They were in the ./xt/release directory to indicate that they should only be run when testing a new release candidate, not by every installing user.
These files are pretty simple, but the last thing you want is to find out that you've been copying and pasting a slightly buggy version of the file around. Instead, you can just generate these files as needed, and if there's a bug, you fix the plugin and everything gets the fix on the next rebuild. Once again, we can delete those three files in favor of these plugins:
Test::Perl::Critic and the Pod test plugins add test files to your ./xt directory and ExtraTests rewrites them to live in ./t, but only under the correct circumstances, like during release testing.
If you'd customized your Pod coverage tests to consider certain methods trusted despite having no docs, you can move that configuration into your Pod itself, adding a line like this:
The Test::Perl::Critic plugin, by the way, does not come with Dist::Zilla. It's a third party plugin. There are a bunch of those on the CPAN, and they're easy to install.
[Test::Perl::Critic] tells Dist::Zilla to load Dist::Zilla::Plugin::Test::Perl::Critic. Just install that with cpan or your package manager and you're ready to use the plugin.
The @Basic Bundle and Cutting Releases
Since most of the time you want to use the same config everywhere, Dist::Zilla makes it easy to reuse configuration. We're using something very close to the "Basic" plugin bundle shipped with Dist::Zilla. We could replace all the plugin configuration (except for Prereqs) with this:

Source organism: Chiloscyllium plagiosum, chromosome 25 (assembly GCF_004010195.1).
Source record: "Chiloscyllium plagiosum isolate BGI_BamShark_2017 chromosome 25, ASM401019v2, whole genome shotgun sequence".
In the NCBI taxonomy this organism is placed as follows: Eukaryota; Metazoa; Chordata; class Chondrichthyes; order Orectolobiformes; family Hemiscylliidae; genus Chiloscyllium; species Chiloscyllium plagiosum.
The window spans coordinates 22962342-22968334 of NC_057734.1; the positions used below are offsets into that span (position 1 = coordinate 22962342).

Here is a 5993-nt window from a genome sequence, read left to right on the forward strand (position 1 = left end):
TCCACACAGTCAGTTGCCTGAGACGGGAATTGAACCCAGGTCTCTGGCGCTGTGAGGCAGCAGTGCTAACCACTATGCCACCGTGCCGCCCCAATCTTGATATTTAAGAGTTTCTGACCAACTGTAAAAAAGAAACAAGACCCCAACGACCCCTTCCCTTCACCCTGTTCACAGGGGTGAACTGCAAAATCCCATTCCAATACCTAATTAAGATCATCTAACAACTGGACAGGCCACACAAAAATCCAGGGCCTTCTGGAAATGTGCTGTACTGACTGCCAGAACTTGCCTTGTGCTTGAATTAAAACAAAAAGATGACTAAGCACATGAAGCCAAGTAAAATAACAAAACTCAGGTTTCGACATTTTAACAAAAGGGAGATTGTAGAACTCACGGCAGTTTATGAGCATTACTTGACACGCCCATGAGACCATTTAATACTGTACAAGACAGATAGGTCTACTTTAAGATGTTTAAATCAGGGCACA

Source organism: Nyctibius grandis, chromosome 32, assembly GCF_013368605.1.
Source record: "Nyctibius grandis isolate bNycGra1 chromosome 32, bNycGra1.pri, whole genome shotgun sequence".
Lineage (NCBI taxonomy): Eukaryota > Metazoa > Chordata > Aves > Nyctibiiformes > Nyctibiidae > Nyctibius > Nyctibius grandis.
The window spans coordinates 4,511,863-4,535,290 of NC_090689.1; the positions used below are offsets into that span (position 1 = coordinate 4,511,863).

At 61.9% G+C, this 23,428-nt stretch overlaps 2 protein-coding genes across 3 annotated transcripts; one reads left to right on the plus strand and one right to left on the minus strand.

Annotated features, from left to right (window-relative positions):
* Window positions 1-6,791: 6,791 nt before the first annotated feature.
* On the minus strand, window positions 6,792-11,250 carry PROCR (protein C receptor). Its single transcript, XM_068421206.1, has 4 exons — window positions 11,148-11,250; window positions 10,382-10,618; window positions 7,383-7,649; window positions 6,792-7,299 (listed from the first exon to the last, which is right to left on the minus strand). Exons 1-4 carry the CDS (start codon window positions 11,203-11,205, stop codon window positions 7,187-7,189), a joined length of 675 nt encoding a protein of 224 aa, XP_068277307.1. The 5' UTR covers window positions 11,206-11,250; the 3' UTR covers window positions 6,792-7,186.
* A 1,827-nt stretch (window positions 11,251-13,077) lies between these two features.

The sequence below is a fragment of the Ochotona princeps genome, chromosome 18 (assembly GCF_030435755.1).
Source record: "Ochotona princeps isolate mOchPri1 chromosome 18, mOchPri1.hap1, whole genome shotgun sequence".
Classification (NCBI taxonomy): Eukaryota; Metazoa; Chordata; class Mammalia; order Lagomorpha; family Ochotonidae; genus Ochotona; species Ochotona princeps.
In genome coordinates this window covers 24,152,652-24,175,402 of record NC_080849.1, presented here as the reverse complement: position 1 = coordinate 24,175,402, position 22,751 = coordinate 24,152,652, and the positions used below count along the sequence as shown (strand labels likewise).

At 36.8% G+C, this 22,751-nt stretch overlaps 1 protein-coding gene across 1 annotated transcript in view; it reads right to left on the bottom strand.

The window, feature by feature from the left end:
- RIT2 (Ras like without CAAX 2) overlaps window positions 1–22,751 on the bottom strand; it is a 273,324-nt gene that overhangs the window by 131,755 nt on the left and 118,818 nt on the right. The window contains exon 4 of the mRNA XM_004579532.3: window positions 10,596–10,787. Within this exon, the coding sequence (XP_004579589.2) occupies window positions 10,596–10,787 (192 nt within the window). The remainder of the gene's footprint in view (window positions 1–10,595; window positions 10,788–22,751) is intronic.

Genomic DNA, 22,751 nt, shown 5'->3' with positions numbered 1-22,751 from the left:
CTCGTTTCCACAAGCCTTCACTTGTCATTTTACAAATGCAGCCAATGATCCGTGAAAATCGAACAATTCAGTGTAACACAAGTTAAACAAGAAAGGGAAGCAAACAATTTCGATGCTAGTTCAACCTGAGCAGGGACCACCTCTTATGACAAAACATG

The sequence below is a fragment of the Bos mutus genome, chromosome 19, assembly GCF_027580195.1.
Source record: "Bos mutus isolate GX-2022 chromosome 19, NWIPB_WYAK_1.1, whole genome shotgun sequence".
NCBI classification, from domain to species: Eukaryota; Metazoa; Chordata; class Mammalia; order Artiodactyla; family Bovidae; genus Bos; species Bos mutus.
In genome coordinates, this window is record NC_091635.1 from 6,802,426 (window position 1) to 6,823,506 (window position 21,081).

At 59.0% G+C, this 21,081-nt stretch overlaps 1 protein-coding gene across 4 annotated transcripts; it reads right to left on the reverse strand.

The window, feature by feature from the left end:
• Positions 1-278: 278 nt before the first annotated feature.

...so we're finally getting back to a nice, small config file.
Classic gets us a few other plugins, too, but most of them aren't worth mentioning right now. One that is, though, is UploadToCPAN. It enables the command
dzil release, which lets you release your dist to the CPAN easily.
Letting Dist::Zilla Alter Our Modules
So far, we've just let Dist::Zilla build extra files like tests and packaging files. You can get a lot more out of Dist::Zilla if you let it mess around with your library files, too.
For example, we could add the PkgVersion and PodVersion plugins to let Dist::Zilla take care of setting the version in all our libraries. They find .pm files and add a
our $VERSION = ... declaration and a
=head1 VERSION section to the Pod -- which means we could go delete all those from our code and not worry about keeping them up to date anymore.
Another thing that Dist::Zilla can help with is managing our prerequisites. Right now, our dist.ini has a long list of prerequisites, just like our old Makefile.PL did:
[Prereqs] Carp = 0 List::MoreUtils = 0.09 Sub::Exporter = 0.90 UDCode = 0
We can get rid of all that with AutoPrereqs, which will analyze our code to find all the libraries we need and the versions needed. We just pull out Prereqs and add AutoPrereqs.
Dist::Zilla can also automatically provide sections of boilerplate Pod like
If you'd like to learn about declaring or detecting prerequisites, turn to page 4
If you'd like to learn how to test your distribution, turn to page 7
If you'd like to learn how to release your distribution to the CPAN, turn to page 8